Holy crap, the news has been a doozy again this week! How have you been holding up? Are you suffering from news overwhelm? How many times this week have you winced before opening the news or your e-mail? Did you open it only to slam it shut again a few minutes later? I mean, it’s a Pandora’s box, isn’t it?
Are there days that you’re so overwhelmed that you can’t bring yourself to open it at all? Do you flee to your favorite numbing spot instead (binging on Netflix lately? HGTV? Candy Crush? I’m not judging–me too a few times)
And then what about the hours afterwards? Do you start to feel guilty about hiding? I do sometimes. You know you should go see what’s happening. You feel weak for not being able to handle it. Maybe you start to think about how lucky you are, the privileges you have and that only makes you feel even guiltier. You brace yourself, finally open the news, and end up feeling exhausted and drained by the end of it all. And tomorrow the news cycle is only going to bring even more agony.
I worry about you. I worry about us, all of us, getting too worn out to be able to keep up with it all. And we have to. Literally lives depend on it.
So I’m writing to tell you that it doesn’t have to be this way.
There are simple, concrete strategies you can use to stay in touch with what’s happening in the world without drowning. You can weather the storm and come out the other side more focused and more informed. Here’s 7 strategies that really do work:
1. Pick your moments wisely
Do not, I repeat, DO NOT read the news all day long. Think about when you have time to digest what’s happening, AND also have a little extra time to process any emotions that the news might bring up. Set aside a good time of the day when you’re feeling centered and calm to read it, preferrably when you’re sitting down or resting. For me, it’s first thing in the morning with my cup of coffee in the sun by one of my favorite windows. I read it again in the afternoon on a break. Sometimes I’ll read it at the end of my day for a few minutes, but lately I’ve been trying to resist the temptation because it distracts me from a good bedtime. Reign yourself in.
Don’t try to catch up on the news in those 10 free minutes you have before that important meeting. Don’t try to read the latest headlines while your kid is demanding an extra yogurt, cookie, the socks with the pink stripes and the kittens not the purple ones, or why-oh-why-for-the-love-of-humanity can’t she wear her Frozen princess costume to school today??? (not familiar? is this just in our household? ok, then.)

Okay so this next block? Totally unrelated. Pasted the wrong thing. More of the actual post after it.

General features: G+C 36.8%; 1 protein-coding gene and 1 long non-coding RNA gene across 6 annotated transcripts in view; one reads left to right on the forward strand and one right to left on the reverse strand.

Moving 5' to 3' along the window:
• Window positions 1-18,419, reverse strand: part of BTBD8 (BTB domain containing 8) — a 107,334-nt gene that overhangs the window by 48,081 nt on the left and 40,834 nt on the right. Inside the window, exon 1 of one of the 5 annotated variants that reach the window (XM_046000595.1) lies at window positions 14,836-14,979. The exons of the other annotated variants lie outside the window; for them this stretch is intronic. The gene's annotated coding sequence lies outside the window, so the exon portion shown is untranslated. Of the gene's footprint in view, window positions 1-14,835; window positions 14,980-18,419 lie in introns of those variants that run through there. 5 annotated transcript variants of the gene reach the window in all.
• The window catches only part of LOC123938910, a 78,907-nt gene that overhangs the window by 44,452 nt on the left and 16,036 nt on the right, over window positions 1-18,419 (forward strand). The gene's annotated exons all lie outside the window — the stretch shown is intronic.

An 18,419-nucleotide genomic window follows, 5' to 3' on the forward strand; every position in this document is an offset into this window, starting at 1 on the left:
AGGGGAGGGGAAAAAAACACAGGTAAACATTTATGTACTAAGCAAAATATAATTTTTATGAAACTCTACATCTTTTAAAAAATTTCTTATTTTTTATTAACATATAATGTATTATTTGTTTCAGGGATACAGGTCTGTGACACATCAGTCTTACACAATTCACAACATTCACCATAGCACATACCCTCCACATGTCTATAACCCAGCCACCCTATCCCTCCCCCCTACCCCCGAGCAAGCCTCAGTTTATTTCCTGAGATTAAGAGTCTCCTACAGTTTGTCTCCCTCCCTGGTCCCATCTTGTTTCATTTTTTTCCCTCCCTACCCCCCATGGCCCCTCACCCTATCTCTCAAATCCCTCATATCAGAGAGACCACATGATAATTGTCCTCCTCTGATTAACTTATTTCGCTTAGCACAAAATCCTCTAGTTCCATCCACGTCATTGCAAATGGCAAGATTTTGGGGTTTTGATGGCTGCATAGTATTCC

Split focus is exhausting, especially if you’re juggling emotionally charged material. Seriously, if Facebook or Twitter or a newsreader previously was your midday checking-out strategy find another one. Or liberally use the “save” and bookmark features. Which brings us to the next strategy…
2. Limit your doses
Pick a start and end time. If you don’t do this you risk falling down a news rabbit-hole. Just fifteen minutes becomes an hour. So settle on a time that you want to read for, and stick to it. Set a time on your phone if you have to. Personally, I aim for 30-40 minutes.
Is there too much news to keep up with? Don’t try. I’m not kidding. Trust me, there are very few things that require that you read about them that instant. In most circumstances you can read about it two hours later and nothing will have changed. Save things to read later. When it’s your preferred time to check in with the news, go back to that list. Pick the most important articles. Read those in the times you have. Save the rest. The news cycle will slow down next week sometime and you can go back and catch up. And those things you didn’t get to reading probably won’t shatter your world if they go missed.